Donald Theodore Klodt, devoted husband, beloved father, grandfather, and great-grandfather passed away Nov. 3, at the age of 89. His absence is present everywhere. This past year he had valiantly struggled through many serious health challenges, and with incredible grace endured glaucoma, which was steadily robbing him of the precious gift of eyesight.
Don had a quiet but profound impact on family, friends, colleagues, and on the Grace United Methodist Church community, so he leaves a void in many people’s lives. He was a man of integrity, and among his many outstanding qualities, he will be remembered especially for his generosity, kindness and wry sense of humor.
He was born in 1930 on George Washington’s birthday—February 22, so cherries were among his favorite fruits. His wife, Anne, would bake him a cherry pie (with a lattice-top crust) for his birthdays. And cherry chocolates—for his birthday or at Christmas—were a can’t-miss gift.
Don’s parents were Herbert and Ermine, and his older brother was Bernhardt (Ben). He was a Denver native—a rarity these days. He grew up in Valverde, several blocks west of the South Platte River. He attended Byers Junior High, South High School, and the Colorado School of Mines, receiving a bachelor’s degree studying metallurgy, which became his profession. His interest in metals, their indispensable value to everyday life; how they could be combined to make valuable alloys, and how corrosion could affect them, perhaps was forged when he worked in a foundry as a summer job.
Days before his graduation from Mines, Don married his sweetheart, Anne Fuller, who lived one house away from his childhood home. Immediately after receiving his degree, he and Anne took the train to Clinton, Ind., where he had accepted a job with DuPont, working at a heavy-water production plant for the hydrogen bomb. It was in Indiana that their first son, Steve, was born.
Don and Anne decided to return to Denver. Two more children were born: Laura and Eric.
He joined the Denver Research Institute (DRI) at the University of Denver, conducting research, teaching classes in metallurgy, and earning a master’s degree in mathematics. After receiving a fellowship from the National Science Foundation, Don studied for and received a Ph.D.
In 1968, he accepted a position as research coordinator and associate professor of metallurgical engineering at the Colo. School of Mines. After several years there, he decided to leave the school and become a consulting metallurgist, providing corrosion and metallurgic expertise for numerous clients, such as CF&I, Coors, Denver Water, Public Service, Stearns-Roger, Sunstrand, and the Denver Research Institute. Working with former DRI colleagues, Don participated in a technology information aid program in Brazil, surveying the country’s weathering steels infrastructure and providing recommendations.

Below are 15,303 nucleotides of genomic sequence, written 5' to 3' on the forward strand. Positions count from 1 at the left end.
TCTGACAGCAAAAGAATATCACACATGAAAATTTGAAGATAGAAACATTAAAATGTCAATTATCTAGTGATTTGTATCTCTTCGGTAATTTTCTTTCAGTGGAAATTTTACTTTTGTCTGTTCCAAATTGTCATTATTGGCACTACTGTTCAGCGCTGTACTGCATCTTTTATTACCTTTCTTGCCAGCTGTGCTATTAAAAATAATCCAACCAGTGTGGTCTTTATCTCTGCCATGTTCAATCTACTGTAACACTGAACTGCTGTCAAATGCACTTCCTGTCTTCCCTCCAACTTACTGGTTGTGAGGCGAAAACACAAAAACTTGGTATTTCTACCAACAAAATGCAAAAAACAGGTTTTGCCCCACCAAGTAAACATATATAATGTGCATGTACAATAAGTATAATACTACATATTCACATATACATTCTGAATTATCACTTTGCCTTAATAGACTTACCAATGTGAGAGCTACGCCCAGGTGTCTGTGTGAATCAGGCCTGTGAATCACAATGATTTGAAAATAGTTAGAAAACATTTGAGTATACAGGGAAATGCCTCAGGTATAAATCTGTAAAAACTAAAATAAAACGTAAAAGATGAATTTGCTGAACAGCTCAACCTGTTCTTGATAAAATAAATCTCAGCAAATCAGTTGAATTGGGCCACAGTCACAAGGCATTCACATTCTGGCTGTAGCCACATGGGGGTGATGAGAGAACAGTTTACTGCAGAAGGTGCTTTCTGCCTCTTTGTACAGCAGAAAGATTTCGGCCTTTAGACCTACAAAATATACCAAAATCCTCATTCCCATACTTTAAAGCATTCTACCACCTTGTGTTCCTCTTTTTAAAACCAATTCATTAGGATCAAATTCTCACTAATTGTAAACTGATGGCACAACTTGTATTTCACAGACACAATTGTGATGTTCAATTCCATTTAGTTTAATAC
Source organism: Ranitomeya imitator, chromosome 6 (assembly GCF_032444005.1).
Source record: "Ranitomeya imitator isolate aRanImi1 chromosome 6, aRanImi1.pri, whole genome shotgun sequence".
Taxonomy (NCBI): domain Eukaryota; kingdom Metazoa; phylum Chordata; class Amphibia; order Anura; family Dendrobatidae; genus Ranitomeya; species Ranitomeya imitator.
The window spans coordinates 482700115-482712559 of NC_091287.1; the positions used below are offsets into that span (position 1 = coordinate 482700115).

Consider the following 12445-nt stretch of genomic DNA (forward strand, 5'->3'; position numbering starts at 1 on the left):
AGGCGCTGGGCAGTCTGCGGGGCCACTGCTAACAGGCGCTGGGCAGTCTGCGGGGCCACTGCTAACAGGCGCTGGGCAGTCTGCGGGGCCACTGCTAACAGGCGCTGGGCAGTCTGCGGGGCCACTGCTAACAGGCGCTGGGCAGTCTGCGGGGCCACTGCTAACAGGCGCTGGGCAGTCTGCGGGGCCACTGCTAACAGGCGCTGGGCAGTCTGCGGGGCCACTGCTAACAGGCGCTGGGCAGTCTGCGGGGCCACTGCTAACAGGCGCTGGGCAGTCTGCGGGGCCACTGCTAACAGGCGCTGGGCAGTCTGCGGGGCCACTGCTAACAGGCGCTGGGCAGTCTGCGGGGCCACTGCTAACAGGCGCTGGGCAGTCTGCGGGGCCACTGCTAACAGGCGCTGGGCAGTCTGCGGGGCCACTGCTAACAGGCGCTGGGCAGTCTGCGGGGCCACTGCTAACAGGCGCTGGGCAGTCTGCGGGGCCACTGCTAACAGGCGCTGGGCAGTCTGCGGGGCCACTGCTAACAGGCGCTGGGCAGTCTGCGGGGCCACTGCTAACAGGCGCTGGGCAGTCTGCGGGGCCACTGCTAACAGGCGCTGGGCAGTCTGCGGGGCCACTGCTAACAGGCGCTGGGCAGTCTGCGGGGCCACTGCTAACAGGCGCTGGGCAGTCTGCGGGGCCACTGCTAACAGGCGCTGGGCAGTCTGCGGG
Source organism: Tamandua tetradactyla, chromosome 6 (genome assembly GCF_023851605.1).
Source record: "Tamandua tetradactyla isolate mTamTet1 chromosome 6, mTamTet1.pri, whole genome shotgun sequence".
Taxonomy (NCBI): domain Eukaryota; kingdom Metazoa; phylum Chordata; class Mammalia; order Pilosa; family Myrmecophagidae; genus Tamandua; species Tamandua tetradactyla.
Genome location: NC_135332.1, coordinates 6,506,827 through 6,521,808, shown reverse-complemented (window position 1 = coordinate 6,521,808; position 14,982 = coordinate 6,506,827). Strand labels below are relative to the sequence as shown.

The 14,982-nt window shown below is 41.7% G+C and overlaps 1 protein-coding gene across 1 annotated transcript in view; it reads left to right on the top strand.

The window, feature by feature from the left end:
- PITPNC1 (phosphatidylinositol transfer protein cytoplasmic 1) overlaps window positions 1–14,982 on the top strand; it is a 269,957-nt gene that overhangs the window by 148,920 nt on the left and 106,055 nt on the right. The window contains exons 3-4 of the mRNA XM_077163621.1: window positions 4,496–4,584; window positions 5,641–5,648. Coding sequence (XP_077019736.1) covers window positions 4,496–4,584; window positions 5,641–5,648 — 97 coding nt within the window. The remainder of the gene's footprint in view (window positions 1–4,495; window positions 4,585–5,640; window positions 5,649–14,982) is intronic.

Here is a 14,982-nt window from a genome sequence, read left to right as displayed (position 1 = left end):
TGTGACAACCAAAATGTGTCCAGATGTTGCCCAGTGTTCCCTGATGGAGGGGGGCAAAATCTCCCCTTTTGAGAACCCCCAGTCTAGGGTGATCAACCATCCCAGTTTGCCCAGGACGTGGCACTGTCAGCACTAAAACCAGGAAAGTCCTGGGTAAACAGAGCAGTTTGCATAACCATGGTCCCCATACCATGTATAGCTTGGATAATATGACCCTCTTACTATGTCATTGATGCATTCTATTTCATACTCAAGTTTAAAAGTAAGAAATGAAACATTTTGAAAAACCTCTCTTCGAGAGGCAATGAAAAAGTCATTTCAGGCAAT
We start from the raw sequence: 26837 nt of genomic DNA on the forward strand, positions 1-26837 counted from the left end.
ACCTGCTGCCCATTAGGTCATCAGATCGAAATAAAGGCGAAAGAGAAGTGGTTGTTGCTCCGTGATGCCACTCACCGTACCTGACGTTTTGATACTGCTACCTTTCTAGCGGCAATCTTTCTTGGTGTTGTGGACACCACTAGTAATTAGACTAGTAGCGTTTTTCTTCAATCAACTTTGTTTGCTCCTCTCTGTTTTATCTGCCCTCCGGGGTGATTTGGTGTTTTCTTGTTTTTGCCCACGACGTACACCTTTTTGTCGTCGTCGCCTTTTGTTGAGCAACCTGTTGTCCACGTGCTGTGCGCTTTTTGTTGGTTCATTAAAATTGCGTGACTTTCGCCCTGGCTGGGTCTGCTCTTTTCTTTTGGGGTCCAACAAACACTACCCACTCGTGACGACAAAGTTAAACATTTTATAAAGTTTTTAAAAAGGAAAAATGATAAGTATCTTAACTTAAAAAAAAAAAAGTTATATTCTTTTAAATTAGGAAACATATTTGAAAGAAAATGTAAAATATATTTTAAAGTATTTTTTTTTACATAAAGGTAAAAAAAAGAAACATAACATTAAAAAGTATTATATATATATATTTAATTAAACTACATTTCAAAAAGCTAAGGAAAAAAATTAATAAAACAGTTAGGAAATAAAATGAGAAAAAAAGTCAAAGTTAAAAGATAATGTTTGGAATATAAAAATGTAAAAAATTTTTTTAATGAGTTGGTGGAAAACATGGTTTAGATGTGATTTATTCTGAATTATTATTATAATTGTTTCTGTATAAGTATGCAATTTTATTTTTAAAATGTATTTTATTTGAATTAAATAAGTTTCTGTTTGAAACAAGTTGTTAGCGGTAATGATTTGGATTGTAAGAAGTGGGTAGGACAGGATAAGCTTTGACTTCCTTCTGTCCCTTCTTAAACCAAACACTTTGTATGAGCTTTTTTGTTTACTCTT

The Bureau of Reclamation hired Don to travel to Hoover Dam and inspect its turbine runners for any signs of metal failure so the production of electricity would not be interrupted. This was something he did at midnight, under Lake Mead.
Another job was to fly to Thompson, Manitoba, to inspect hoisting equipment at the INCO mine. Locally, he examined a 9-foot-diameter pipeline that was to transport treated water to Denver (had not been used yet) to find out why the pipe, built by joining sections of steel, had torn apart at a seam. These were just some of his career highlights.
When the Colorado economy downturned in 1985, he finished his career at Johns Manville.
Don wrote journal articles, conducted symposia, and taught courses (including many foreign students) during his career. Outside of the United States, he led workshops in Columbia—at Barrancabermeja, Bogota, and Medellin. He was a member of Toastmasters and gave a popular talk on pollution (“Rattletrapus Engulphus”) to service organizations and on radio. He also belonged to the National Association of Corrosion Engineers and American Society for Metals, and spoke at many of their conferences. For several years, Don served on the Holly Hills Water and Sanitation District board.
Don was a long-time, committed member of Grace United Methodist Church. He was well known as an usher and committee member, always contributing his time and support to the church community.
He was interested in many engineering disciplines, and he enjoyed astronomy, geology, physics, chemistry, and other areas of science. Scientific American was a mainstay publication at the Klodt household. But his interests also included photography, carpentry, genealogy, camping, and traveling.
As he grew older, grandchildren and great-grandchildren were his greatest joy, and he and Anne were very involved in their lives and relished their company.
Don is survived by his son Steve (Mary), daughter Laura Bauer, and son Eric, plus three grandchildren and four great-grandchildren, and many nieces and nephews.
Memorial contributions may be made in Don’s name to Grace United Methodist Church, 4905 E. Yale Ave., Denver, CO 80222.
A celebration of life will be held on Friday, Nov. 15, at 10:30 a.m., at Grace United Methodist Church, 4905 E. Yale Ave.